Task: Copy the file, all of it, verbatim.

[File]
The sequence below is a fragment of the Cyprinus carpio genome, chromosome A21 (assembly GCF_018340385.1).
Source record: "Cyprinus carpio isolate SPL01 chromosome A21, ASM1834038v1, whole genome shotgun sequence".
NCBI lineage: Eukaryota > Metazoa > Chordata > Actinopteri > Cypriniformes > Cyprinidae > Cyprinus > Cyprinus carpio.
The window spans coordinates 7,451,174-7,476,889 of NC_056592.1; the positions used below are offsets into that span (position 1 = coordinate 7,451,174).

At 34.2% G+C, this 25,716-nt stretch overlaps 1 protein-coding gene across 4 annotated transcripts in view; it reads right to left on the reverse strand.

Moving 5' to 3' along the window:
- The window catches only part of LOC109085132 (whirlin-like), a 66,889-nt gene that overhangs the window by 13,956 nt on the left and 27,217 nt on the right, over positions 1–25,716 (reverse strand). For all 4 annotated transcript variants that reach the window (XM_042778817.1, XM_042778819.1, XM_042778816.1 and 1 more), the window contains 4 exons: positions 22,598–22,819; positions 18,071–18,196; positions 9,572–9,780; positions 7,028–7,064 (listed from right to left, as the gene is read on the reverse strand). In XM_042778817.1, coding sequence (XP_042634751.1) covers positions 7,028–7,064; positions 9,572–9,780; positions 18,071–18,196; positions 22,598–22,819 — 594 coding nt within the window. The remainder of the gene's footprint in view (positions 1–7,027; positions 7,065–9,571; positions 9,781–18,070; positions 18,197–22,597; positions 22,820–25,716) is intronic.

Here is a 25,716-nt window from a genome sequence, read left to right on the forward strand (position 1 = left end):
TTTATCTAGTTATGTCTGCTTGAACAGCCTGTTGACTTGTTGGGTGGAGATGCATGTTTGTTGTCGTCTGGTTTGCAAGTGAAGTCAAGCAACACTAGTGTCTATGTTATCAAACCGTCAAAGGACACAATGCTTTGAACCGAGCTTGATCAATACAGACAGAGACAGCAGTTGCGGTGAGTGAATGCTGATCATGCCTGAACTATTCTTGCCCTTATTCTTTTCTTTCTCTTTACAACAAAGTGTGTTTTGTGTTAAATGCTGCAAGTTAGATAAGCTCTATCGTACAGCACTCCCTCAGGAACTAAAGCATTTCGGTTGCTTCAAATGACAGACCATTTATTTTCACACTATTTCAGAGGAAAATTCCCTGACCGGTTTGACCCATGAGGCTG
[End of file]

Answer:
The sequence below is a fragment of the Cyprinus carpio genome, chromosome A21 (assembly GCF_018340385.1).
Source record: "Cyprinus carpio isolate SPL01 chromosome A21, ASM1834038v1, whole genome shotgun sequence".
NCBI lineage: Eukaryota > Metazoa > Chordata > Actinopteri > Cypriniformes > Cyprinidae > Cyprinus > Cyprinus carpio.
The window spans coordinates 7,451,174-7,476,889 of NC_056592.1; the positions used below are offsets into that span (position 1 = coordinate 7,451,174).

At 34.2% G+C, this 25,716-nt stretch overlaps 1 protein-coding gene across 4 annotated transcripts in view; it reads right to left on the reverse strand.

Moving 5' to 3' along the window:
- The window catches only part of LOC109085132 (whirlin-like), a 66,889-nt gene that overhangs the window by 13,956 nt on the left and 27,217 nt on the right, over positions 1–25,716 (reverse strand). For all 4 annotated transcript variants that reach the window (XM_042778817.1, XM_042778819.1, XM_042778816.1 and 1 more), the window contains 4 exons: positions 22,598–22,819; positions 18,071–18,196; positions 9,572–9,780; positions 7,028–7,064 (listed from right to left, as the gene is read on the reverse strand). In XM_042778817.1, coding sequence (XP_042634751.1) covers positions 7,028–7,064; positions 9,572–9,780; positions 18,071–18,196; positions 22,598–22,819 — 594 coding nt within the window. The remainder of the gene's footprint in view (positions 1–7,027; positions 7,065–9,571; positions 9,781–18,070; positions 18,197–22,597; positions 22,820–25,716) is intronic.

Here is a 25,716-nt window from a genome sequence, read left to right on the forward strand (position 1 = left end):
TTTATCTAGTTATGTCTGCTTGAACAGCCTGTTGACTTGTTGGGTGGAGATGCATGTTTGTTGTCGTCTGGTTTGCAAGTGAAGTCAAGCAACACTAGTGTCTATGTTATCAAACCGTCAAAGGACACAATGCTTTGAACCGAGCTTGATCAATACAGACAGAGACAGCAGTTGCGGTGAGTGAATGCTGATCATGCCTGAACTATTCTTGCCCTTATTCTTTTCTTTCTCTTTACAACAAAGTGTGTTTTGTGTTAAATGCTGCAAGTTAGATAAGCTCTATCGTACAGCACTCCCTCAGGAACTAAAGCATTTCGGTTGCTTCAAATGACAGACCATTTATTTTCACACTATTTCAGAGGAAAATTCCCTGACCGGTTTGACCCATGAGGCTG